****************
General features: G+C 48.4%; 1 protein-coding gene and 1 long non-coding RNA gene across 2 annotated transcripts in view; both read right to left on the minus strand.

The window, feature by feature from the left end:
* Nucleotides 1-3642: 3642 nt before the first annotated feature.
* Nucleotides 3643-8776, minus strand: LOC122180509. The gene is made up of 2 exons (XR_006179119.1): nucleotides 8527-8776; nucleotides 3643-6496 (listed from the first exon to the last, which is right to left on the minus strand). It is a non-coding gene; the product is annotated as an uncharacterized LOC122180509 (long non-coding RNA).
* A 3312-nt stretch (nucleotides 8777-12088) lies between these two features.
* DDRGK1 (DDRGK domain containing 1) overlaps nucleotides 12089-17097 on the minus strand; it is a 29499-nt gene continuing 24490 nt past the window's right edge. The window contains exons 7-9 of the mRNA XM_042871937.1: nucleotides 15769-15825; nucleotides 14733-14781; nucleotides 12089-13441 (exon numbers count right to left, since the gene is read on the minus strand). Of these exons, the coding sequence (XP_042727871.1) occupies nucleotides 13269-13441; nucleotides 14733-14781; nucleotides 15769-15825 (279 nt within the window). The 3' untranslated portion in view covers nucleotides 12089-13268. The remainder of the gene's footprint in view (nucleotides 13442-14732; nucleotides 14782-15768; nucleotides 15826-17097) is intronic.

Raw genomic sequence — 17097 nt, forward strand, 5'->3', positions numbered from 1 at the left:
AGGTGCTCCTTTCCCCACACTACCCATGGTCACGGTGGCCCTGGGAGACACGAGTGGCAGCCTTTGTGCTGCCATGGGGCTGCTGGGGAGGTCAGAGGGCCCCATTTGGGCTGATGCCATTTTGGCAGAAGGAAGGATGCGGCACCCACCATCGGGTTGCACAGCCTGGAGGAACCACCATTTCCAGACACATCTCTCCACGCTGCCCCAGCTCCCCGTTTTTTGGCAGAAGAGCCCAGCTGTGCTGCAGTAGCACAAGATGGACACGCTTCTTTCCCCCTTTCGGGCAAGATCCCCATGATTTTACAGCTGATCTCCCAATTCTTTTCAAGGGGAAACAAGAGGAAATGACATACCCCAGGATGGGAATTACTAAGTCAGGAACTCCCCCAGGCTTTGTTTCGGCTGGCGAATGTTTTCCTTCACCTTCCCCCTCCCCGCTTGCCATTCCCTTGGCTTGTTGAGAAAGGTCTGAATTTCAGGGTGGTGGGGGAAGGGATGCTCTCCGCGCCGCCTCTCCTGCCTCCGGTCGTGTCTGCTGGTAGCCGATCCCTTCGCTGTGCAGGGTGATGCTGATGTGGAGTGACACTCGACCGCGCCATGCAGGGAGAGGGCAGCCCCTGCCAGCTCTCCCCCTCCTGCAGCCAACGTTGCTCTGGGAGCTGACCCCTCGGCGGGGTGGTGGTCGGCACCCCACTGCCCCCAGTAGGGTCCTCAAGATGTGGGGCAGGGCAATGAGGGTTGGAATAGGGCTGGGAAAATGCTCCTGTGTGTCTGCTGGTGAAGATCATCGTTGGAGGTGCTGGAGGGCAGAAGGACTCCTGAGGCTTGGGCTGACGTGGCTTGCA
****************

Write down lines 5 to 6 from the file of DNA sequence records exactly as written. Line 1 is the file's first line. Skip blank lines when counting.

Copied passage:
* A 3312-nt stretch (nucleotides 8777-12088) lies between these two features.
* DDRGK1 (DDRGK domain containing 1) overlaps nucleotides 12089-17097 on the minus strand; it is a 29499-nt gene continuing 24490 nt past the window's right edge. The window contains exons 7-9 of the mRNA XM_042871937.1: nucleotides 15769-15825; nucleotides 14733-14781; nucleotides 12089-13441 (exon numbers count right to left, since the gene is read on the minus strand). Of these exons, the coding sequence (XP_042727871.1) occupies nucleotides 13269-13441; nucleotides 14733-14781; nucleotides 15769-15825 (279 nt within the window). The 3' untranslated portion in view covers nucleotides 12089-13268. The remainder of the gene's footprint in view (nucleotides 13442-14732; nucleotides 14782-15768; nucleotides 15826-17097) is intronic.